THERE are number of changes that will impact on the farming community as a result of Budget 2022, some welcome and some not so much.
Young Trained Farmer Relief reduces the rate of stamp duty on agricultural land and buildings to nil where the person receiving the land is a ‘young trained farmer (YTF).’
The stamp duty rate would otherwise be 7.5% or (in certain cases where the transfer is between relatives) 1%.
An individual under 35 years of age who holds a Green Cert will generally be considered a YTF.
There are certain other requirements before the relief can be claimed, such as:
The YTF intends to retain and farm the land for the five years post transfer and spend at least 50% of his or her working time (generally considered to be 20 hours per week) farming the land; the YTF must submit a business plan to Teagasc in advance of the transfer; and the YTF is becoming head of that holding for the first time.
This valuable relief was due to expire at the end of this year but has been extended to transfers executed on or before December 31st 2022.
Enhanced stock relief has been extended to the same date. This allows a YTF to claim 100% of the increase in value of his or her stock as an income tax deduction against his or her farming profits in a tax year, subject to a limit of €40,000 in tax savings in any year.
Both reliefs are considered state aid for the purposes of EU law. The combined maximum amount of State aid available to a YTF between all such schemes is €70,000 in that farmer’s lifetime. The minister was not in a position at this time to extend these reliefs beyond 2022 due to the expiry of the current agriculture block exemption regulation. It is expected that the new EU Regulation will allow for an identical or at least similar reliefs in 2023.
In a less welcome amendment, from January 1st 2022, the farmers’ flat rate addition will decrease from 5.6% to 5.5%.
A farmer who is not Vat registered is not entitled to an input credit for most farm expenses. The addition is intended to compensate those farmers for the Vat paid on goods and services purchased by them in connection with their farming activities.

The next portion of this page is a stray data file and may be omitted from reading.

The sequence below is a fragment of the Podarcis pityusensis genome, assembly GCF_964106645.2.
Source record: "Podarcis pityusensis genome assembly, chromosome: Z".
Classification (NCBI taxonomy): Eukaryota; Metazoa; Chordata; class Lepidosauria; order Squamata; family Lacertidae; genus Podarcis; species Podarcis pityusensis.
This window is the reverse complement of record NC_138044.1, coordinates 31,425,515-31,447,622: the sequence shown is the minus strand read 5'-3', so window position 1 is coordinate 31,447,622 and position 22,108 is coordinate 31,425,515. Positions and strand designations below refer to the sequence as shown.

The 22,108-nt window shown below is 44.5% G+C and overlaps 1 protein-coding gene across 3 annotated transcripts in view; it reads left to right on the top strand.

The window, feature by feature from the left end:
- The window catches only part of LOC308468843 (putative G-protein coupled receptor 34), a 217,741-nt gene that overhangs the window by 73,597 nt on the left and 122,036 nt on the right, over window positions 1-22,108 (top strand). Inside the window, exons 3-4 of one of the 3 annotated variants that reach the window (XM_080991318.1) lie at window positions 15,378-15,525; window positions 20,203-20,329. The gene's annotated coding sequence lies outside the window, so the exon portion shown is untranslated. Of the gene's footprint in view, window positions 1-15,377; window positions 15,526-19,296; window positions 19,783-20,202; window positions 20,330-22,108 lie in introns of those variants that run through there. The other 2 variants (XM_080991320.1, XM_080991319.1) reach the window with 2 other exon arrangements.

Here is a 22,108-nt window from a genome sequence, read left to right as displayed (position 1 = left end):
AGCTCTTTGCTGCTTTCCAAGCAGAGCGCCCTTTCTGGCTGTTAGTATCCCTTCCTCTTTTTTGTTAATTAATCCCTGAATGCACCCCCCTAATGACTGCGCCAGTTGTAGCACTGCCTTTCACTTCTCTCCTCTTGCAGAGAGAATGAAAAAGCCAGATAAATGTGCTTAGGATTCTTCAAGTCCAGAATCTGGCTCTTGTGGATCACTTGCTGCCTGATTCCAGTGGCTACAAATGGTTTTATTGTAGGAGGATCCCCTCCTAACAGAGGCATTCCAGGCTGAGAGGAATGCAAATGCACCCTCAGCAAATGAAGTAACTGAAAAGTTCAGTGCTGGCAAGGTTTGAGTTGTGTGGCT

In our experience, the flat-rate addition is generally fair compensation to the dairy, pig and poultry farmer. It is generally not a fair compensation for the tillage farmer and hence many choose to register for Vat.
The Finance Bill has changed how the gift element of an interest-free loan is calculated for Capital Acquisitions Tax (CAT or ‘Gift Tax’) purposes.
The ‘interest foregone’ by the lender is deemed to be a gift to the borrower in each year that the loan remains outstanding.
The gift element had in practice, and according to Revenue guidance, been calculated according to the best available deposit interest rates on the market. As deposit interest rates have become almost non-existent in recent years, there has generally been no taxable gift element to an interest-free loan and so no CAT payable by the borrower. This calculation will now be based on the best available rate of interest on borrowing an equivalent amount.
We await Revenue’s interpretation of this provision as there is a wide range in the potential rates with the lowest unsecured loan rate at around 6%, and the lowest fixed mortgage rates at around 2%.
As drafted, this provision will apply to existing loans.
We await the publication, probably towards the end of the year, of the Finance Act to confirm the implementation of these proposed amendments and potentially other amendments.
• Michael Fitzgerald is a member of the FDC Tax Dept Ltd.